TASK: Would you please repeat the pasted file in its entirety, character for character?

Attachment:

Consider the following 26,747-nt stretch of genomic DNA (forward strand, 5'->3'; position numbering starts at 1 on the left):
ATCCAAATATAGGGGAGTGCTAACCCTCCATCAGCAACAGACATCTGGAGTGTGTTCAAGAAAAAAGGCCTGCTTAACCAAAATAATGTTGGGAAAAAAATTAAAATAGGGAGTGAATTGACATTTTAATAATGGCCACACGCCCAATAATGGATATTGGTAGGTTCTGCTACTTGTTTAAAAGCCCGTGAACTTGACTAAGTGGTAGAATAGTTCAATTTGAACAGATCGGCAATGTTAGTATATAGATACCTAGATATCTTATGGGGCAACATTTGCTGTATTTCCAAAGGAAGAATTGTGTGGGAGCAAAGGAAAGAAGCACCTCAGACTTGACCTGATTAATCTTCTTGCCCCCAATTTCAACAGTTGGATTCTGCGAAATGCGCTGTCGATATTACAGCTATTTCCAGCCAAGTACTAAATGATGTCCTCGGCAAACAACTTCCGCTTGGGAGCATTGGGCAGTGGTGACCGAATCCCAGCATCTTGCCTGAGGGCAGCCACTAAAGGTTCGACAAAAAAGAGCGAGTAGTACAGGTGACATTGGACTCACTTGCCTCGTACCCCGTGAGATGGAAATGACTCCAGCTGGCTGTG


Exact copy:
Consider the following 26,747-nt stretch of genomic DNA (forward strand, 5'->3'; position numbering starts at 1 on the left):
ATCCAAATATAGGGGAGTGCTAACCCTCCATCAGCAACAGACATCTGGAGTGTGTTCAAGAAAAAAGGCCTGCTTAACCAAAATAATGTTGGGAAAAAAATTAAAATAGGGAGTGAATTGACATTTTAATAATGGCCACACGCCCAATAATGGATATTGGTAGGTTCTGCTACTTGTTTAAAAGCCCGTGAACTTGACTAAGTGGTAGAATAGTTCAATTTGAACAGATCGGCAATGTTAGTATATAGATACCTAGATATCTTATGGGGCAACATTTGCTGTATTTCCAAAGGAAGAATTGTGTGGGAGCAAAGGAAAGAAGCACCTCAGACTTGACCTGATTAATCTTCTTGCCCCCAATTTCAACAGTTGGATTCTGCGAAATGCGCTGTCGATATTACAGCTATTTCCAGCCAAGTACTAAATGATGTCCTCGGCAAACAACTTCCGCTTGGGAGCATTGGGCAGTGGTGACCGAATCCCAGCATCTTGCCTGAGGGCAGCCACTAAAGGTTCGACAAAAAAGAGCGAGTAGTACAGGTGACATTGGACTCACTTGCCTCGTACCCCGTGAGATGGAAATGACTCCAGCTGGCTGTG